Deepspeech with TensorRT

Nobody has tried it, or if they have tried it, they didn’t share the results with us.

okay, but is it really possible? Because i read that some architecture part in deep speech is not yet supported by tesorRT?

I don’t know. I imagine I would find out if I tried doing it :slight_smile:

I am actually attempting this right now. So, from what I have read online, you need to freeze the graph after running the checkpoints and then run TensorRT? Have you had an any luck?

Nobody on the team has had time to seriously dig into that, unfortunately.

Ok, if I am able to make it work how would I be able to share these results? Could I merge it on Github?

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Well, I don’t see any reason this cannot be sent as a PR ? At some point, merging will also depend on the changes themselves, of course, but we have nothing against this.

Ok, so an update. I was able to use the frozen graph (output_graph.pb from the pretrained model) to create the tensorRT file and attempted to run the inference. However, two things:

  1. The TensorRT file size (called trt_output_graph.pb) was > output_graph.pb file size by a few bytes (so not much difference)
  2. The inference itself was SIGNIFICANTLY slower. It did not speed things up in the slightest.

That said, I read an earlier post where someone attempted to convert file to a .uff file and tried to run it on deepspeech. Can this be done–using a .uff file instead of a .pb (and .pbmm)?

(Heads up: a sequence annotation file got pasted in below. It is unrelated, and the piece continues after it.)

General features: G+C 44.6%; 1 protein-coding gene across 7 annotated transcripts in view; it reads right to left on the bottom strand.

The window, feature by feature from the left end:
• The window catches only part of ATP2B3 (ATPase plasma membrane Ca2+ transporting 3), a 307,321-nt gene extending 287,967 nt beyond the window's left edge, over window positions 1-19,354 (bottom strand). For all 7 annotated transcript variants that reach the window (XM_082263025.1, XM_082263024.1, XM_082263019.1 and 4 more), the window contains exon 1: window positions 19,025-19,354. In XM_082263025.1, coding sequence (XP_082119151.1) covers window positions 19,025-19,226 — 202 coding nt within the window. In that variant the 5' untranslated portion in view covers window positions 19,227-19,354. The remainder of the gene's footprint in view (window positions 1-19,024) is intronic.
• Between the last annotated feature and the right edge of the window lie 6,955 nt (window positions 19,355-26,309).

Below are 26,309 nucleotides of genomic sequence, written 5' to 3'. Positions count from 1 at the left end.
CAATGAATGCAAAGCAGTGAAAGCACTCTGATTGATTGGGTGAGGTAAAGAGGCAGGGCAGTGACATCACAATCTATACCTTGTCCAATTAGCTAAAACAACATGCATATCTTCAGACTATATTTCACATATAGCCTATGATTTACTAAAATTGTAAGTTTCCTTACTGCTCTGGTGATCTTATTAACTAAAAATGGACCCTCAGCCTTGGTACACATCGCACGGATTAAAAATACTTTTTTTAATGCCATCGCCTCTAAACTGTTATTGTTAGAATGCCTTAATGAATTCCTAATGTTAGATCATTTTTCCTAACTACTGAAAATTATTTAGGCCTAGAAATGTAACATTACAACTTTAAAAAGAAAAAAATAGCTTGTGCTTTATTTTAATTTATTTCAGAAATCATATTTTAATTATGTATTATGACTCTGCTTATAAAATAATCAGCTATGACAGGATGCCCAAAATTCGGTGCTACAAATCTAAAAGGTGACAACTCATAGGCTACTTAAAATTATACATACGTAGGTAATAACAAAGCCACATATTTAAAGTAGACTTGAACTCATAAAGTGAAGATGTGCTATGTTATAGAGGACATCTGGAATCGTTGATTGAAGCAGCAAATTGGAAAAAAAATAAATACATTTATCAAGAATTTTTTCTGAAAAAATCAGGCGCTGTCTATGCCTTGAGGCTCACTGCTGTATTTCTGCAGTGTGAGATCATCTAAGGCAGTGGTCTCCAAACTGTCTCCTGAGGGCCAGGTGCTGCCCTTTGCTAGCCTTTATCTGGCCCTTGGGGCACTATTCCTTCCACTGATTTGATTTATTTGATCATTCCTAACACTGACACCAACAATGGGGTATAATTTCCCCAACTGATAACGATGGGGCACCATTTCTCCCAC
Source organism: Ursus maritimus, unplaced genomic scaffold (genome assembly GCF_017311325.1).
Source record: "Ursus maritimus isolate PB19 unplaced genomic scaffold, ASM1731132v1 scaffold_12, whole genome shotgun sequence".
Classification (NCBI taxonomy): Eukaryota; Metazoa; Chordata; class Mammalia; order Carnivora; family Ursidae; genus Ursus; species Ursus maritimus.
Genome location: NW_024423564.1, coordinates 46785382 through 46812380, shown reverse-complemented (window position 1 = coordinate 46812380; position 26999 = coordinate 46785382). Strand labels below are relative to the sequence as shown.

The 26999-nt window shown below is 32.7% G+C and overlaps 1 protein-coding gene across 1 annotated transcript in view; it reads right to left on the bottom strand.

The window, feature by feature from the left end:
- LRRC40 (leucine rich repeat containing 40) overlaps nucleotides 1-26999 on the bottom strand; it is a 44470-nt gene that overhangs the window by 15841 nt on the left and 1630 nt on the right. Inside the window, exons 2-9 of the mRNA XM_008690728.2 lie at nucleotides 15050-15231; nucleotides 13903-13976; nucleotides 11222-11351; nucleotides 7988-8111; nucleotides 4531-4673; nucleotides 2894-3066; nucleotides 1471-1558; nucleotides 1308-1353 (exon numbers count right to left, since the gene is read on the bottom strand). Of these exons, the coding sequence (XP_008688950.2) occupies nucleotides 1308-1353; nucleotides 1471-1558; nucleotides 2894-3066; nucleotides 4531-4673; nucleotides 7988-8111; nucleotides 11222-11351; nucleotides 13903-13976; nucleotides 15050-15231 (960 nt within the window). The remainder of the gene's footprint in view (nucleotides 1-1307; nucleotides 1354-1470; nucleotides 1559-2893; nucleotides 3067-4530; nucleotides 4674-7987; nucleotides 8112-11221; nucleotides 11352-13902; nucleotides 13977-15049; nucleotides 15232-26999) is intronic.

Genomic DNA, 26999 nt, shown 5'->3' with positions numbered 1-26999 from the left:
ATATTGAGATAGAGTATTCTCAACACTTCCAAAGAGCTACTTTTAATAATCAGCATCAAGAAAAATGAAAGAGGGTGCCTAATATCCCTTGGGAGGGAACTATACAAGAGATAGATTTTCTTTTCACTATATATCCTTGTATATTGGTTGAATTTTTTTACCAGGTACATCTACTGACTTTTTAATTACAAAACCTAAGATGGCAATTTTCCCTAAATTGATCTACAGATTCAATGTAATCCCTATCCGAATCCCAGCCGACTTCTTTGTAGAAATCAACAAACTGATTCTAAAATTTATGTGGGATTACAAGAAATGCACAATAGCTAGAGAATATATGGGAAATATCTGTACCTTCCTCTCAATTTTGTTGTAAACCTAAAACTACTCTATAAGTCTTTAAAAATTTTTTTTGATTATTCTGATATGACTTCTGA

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That really feels weird, isn’t it supposed to be exactly the opposite?

Yes, it is. But under further investigation TensorRT does not support the AudioSpectogram Op, MFCC Op, and the NoOp (though this is technically irrelevant). So therefore, it could not optimize them

Right, but they should not slow down. Can you share more insight on the whole process? Nobody on the team studied carefully TensorRT.

How is the graph ran when you do that ? Using our libdeepspeech.so ? Using something else ?

Ok, so the first thing I did was carefully read the NVIDIA documentation (the developer guide, the sample guide, etc) .

Basically, in a nutshell the developer guide provided by NVIDIA shows which operations (ops) Tensor RT has simplified and and the sample code provides an example of how to go about it. When I say simplified, I mean improved or optimized the model, which lowers latency and runs the inference faster. After reading the documentation, you will come to realize that to run Tensor RT there needs to be two steps:

  1. Convert the original model (via a few different ways) into a tensor RT model
  2. Run the inference
    Here comes the confusing part: there’s an easy to do this, and a slightly more challenging (but more powerful way to this).

The easy way:

from tensorflow.contrib import tensorrt as trt 
trt_graph = trt.create_inference_graph(
        input_graph_def=graph_def,  # frozen model
        outputs=['logits'],
        max_batch_size=512,  # specify your max batch size
        max_workspace_size_bytes=2 * (10 ** 9),  # specify the max workspace
        #     precision_mode="FP32")  # precision, can be "FP32" (32 floating point precision) or "FP16" .

# write the TensorRT model to be used later for inference
        with tf.gfile.GFile("/home/me/trt_output_graph.pb", 'wb') as g:
            g.write(trt_graph.SerializeToString())

The hard way involves converting your frozen model into a UFF file and then writing your own separate inference engine to run the file. Documentation for that is provided in the examples of TensorRT.